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Lexington Police reflect on 2019: Chief Weathers discusses many topics heading into the new year

Posted at 2:26 PM, Dec 26, 2019
and last updated 2019-12-26 18:35:55-05

LEXINGTON, Ky. (LEX 18) — From his side of the desk, the city of Lexington looks pretty good to Lawrence Weathers.

“It’s a big city, but it has that kind of hometown feel. That’s why I like living here and raising children here. You feel safe,” the Chief of Police said, while discussing the city on the day after Christmas.

The formal media gathering was held one day after the city experienced another homicide. It’s the 28th of the year, which tied last year’s record-setting mark. Obviously that’s not a record any police chief wants to be part of, but it’s important to put these numbers into context.

“I think everyone realizes those homicides are based on circumstances they might be involved in,” he said of both the shooters and their victims. “None of them are random,” he continued.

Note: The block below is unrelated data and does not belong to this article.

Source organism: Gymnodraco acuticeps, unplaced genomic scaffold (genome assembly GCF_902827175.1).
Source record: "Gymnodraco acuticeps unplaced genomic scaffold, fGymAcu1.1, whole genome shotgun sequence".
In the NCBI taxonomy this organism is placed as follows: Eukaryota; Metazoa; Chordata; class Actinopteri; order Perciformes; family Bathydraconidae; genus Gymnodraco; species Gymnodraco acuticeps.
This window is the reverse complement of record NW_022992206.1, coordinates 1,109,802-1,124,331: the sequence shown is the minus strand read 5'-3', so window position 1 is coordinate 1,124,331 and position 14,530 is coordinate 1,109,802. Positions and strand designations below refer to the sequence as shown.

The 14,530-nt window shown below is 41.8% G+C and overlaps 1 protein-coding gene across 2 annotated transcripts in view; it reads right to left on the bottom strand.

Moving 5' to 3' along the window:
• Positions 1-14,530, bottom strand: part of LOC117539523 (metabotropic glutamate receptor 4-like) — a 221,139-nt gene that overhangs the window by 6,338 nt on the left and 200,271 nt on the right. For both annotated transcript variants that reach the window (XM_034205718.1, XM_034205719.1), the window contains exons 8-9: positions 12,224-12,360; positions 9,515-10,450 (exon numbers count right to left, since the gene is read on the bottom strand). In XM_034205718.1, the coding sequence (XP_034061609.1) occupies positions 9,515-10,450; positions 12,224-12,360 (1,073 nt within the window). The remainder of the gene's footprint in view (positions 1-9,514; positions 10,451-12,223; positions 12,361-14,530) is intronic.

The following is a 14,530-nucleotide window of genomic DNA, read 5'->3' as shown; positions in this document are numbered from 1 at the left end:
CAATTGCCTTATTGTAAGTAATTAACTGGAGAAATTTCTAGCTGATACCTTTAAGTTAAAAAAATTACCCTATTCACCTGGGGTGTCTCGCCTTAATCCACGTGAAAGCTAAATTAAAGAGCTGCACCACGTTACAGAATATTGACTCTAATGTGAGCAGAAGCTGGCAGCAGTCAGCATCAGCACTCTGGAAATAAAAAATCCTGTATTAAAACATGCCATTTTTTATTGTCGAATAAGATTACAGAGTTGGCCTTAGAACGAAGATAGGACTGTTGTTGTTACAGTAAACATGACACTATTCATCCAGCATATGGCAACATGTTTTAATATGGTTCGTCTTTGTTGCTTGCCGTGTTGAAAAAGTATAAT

Weathers eluded to Lexington’s population of more than 300,000 residents, when discussing the total number of shooting fatalities in 2019.

“When you put that number (28) into the broad scope of things, that number is really, very low. Your chances of becoming a victim of a homicide, if you’re not involved in circumstances that lead you down that road, are very low,” he said.

Weathers said support from City Hall is vital to the success of his department, and support has been there since he was appointed Chief, by former Mayor Jim Gray in 2018.

“All of our mayors, especially Mayor Gorton, are very approachable, very understanding. And they’ve offered reasonable and good advice,” Weathers said of his former and current bosses.

Weathers also said the department’s relationship with the various federal law enforcement agencies is strong. And he said the cold cases that remain unsolved are never far from anyone’s mind.

“We have about 16 cases that are currently open, but with those, we probably have some indication as to who a suspect might be, but with anything we need to corroborate that.” Weathers said often times corroboration involves waiting for evidence, or hoping for a witness to come forward before his officers and detectives can proceed with a case.

The overall crime rate across Lexington, actually saw a 5% drop from a year ago. But In the end, the discussion veered back to that record-tying number of 28.

“My job is to protect everybody. I don’t care what you’re involved in,” Weathers said.